MARKET SNAPSHOT: Tech Selloff Remains A Concern After Fed Hike, Tepid Economic Growth

By Wallace Witkowski, MarketWatchFeaturesDow Jones Newswires

Nasdaq is off 2.7% since peaking a little more than a week ago

As tech shares continue to sell off, investors are focusing more on how that market-leading sector will dictate the direction of the broader benchmarks in the coming week as the Federal Reserve has signaled a commitment to tightening and economic data remain lackluster.

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On Friday, ( the Dow Jones Industrial Average closed at a record, notching weekly gains for a fourth straight week, while the S&P 500 index finished fractionally higher, and the Nasdaq Composite Index sank 0.9% for the week.

Tech stocks will remain a focus as their recent selloff has shown few signs of reversing following the Federal Reserve's rate hike and expectations of another one in September coupled with a paring of the Fed's $4.5 trillion balance sheet, said Bob Pavlik, chief investment strategist at Boston Private Wealth. How oil prices ( test a $44 a barrel floor will also be a focus for the week, he said.

Since reaching a closing high of 6,321.76 on June 8, the Nasdaq has pulled back 2.7%, with shares of Netflix Inc.(NFLX) down 8.5% since then, shares of Apple Inc.(AAPL) falling 6.9%, shares of Inc. (AMZN) declining 4.6%, Alphabet Inc.(GOOGL) shares falling 4.4%, Facebook Inc.(FB) shares off 3.2%, and Microsoft Corp.(MSFT) shares shedding 2.9%.

Pavlik sees a risk-off trade going on with money from recent large-cap tech highfliers going into more defensive areas of the market. On the week, tech shares were the biggest losers on the S&P 500, finishing down 1.2%, while traditionally defensive utilities rose 1.4%.

He's concerned that the Fed is going on the belief that the economy is in a temporary slowdown, rather than one that may be more protracted.

"The rotation is coming out of these highfliers into more defensive areas because if they raise rates for a third time -- four rates hikes in nine months -- I'm not sure the economy can weather that right now," Pavlik said. "It makes me think that the Fed is seeing something that may not necessarily be there."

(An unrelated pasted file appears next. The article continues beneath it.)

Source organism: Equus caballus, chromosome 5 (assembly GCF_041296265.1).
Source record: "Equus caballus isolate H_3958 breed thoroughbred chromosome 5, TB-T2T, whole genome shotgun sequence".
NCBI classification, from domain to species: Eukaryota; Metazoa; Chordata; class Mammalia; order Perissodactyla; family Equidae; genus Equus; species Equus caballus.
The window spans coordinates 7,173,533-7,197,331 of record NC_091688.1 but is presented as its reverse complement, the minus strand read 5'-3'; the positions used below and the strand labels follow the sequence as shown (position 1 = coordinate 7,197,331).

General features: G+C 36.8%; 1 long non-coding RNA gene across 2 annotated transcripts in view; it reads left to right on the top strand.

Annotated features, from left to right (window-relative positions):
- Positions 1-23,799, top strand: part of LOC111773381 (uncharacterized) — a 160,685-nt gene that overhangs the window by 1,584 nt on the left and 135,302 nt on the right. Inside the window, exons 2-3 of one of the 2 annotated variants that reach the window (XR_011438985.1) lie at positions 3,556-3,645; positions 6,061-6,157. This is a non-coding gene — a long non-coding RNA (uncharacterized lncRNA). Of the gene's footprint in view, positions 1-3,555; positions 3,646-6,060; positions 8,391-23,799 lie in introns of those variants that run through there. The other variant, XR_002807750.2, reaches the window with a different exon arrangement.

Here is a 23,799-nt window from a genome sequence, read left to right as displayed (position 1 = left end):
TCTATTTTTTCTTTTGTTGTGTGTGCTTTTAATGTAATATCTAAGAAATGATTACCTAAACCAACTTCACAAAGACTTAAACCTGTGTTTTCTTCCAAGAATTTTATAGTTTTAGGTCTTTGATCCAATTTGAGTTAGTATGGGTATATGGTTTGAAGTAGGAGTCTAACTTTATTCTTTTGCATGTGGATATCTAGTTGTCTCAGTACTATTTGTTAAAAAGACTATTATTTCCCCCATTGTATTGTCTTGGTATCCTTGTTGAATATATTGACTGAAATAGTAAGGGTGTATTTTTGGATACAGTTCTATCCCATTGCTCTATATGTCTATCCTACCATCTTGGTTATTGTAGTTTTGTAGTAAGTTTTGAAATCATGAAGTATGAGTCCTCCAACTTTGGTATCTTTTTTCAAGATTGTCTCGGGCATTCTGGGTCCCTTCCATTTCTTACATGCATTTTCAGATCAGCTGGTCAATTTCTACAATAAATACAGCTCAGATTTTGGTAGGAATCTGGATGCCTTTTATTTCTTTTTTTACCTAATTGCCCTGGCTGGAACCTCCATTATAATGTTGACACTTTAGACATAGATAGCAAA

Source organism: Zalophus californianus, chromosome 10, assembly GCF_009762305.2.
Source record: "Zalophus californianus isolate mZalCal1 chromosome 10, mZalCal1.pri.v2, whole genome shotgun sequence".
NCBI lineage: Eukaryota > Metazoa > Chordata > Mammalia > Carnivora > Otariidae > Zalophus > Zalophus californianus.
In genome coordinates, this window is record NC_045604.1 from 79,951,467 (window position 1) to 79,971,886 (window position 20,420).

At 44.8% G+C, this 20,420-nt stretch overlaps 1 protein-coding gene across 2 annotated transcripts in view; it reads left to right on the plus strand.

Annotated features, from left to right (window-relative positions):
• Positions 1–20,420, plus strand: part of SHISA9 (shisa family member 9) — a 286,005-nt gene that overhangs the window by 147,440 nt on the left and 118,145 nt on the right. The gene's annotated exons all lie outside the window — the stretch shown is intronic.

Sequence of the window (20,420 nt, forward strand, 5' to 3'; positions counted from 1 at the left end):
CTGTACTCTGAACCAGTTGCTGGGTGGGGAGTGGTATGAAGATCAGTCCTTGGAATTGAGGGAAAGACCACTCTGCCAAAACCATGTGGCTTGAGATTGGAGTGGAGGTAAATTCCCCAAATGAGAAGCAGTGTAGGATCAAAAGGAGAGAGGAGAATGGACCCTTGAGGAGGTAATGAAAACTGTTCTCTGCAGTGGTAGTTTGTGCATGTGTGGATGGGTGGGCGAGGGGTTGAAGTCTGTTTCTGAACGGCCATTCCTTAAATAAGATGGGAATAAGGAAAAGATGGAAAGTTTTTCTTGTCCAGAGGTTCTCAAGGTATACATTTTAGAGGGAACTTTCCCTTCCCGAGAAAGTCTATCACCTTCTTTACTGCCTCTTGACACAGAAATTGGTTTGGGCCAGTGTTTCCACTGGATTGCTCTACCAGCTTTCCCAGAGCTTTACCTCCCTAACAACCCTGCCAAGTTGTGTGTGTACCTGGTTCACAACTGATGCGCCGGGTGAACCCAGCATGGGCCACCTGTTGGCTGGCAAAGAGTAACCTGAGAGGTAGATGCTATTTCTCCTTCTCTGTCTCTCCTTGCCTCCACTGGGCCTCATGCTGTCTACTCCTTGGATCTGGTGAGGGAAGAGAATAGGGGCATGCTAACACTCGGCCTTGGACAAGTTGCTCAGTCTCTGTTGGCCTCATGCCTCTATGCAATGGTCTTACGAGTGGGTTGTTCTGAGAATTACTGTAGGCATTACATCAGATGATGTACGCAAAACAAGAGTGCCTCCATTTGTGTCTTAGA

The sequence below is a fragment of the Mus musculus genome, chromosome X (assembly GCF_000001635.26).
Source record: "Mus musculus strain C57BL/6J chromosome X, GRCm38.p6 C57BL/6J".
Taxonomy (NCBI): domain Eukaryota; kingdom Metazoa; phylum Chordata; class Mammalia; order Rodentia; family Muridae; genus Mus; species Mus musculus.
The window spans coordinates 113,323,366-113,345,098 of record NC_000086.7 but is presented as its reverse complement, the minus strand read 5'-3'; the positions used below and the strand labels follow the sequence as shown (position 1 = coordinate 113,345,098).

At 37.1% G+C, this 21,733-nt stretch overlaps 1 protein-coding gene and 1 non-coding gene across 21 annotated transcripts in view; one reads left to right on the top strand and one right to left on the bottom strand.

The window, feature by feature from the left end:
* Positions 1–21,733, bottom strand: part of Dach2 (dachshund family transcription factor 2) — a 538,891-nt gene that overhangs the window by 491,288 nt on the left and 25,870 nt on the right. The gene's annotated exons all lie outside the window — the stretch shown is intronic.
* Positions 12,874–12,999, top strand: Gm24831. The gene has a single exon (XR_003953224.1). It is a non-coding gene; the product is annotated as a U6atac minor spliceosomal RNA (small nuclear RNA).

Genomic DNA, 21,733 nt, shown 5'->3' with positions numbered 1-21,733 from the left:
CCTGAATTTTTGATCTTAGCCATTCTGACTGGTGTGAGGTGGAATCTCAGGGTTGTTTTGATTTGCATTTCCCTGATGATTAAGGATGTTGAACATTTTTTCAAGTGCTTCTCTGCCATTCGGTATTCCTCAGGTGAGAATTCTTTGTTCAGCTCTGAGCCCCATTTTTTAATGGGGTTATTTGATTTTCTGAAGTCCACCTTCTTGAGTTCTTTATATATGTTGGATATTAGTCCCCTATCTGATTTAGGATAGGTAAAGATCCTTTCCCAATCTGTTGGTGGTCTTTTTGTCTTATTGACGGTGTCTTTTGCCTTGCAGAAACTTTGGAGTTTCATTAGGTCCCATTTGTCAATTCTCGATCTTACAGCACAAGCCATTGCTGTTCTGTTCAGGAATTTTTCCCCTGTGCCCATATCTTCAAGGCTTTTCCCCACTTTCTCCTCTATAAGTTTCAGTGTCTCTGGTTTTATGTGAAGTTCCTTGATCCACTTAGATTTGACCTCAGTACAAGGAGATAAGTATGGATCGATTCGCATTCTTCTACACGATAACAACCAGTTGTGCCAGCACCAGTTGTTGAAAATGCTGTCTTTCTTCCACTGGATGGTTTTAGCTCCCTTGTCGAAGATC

Read: Fed's Kashkari says he doesn't agree with Yellen that soft inflation is due to 'one-off' factors (

Pavlik pointed to a peak in the February Institute for Supply Management's manufacturing index that has drifted since ( and stagnating growth in the ISM services index along with weak retail sales growth (, very few signs of inflation and with a downtrend in oil prices, as signs the economy may not be as strong to weather further tightening.

"They may get 2% [inflation] but I don't think it stays there, especially if oil breaks below $44 a barrel then you'll see prices in the 30s, so there goes your energy component," Pavlik said.

Plus, developments in the special counsel investigation ( of Russian interference in the 2016 election and President Donald Trump and his advisers will likely remain on the forefront with a lack of economic data coming out.

"It's probably going to be a quiet week: A majority of economic reports have been disappointing, we're still a ways from earnings, Washington has created a panic exhaustion for investors, and I'm not expecting tech [movements] to spill into the broader market," said Randy Frederick, managing director of trading and derivatives at Schwab Center for Financial Research.

"I think we may see some modest profit-taking but that's not much of a worry," Frederick said.

As far as economic data go: May existing-home sales come out on Wednesday, May leading economic indicators are released Thursday, while the June Markit PMI flash and May new-home sales Friday come out Friday.

(END) Dow Jones Newswires

June 17, 2017 08:01 ET (12:01 GMT)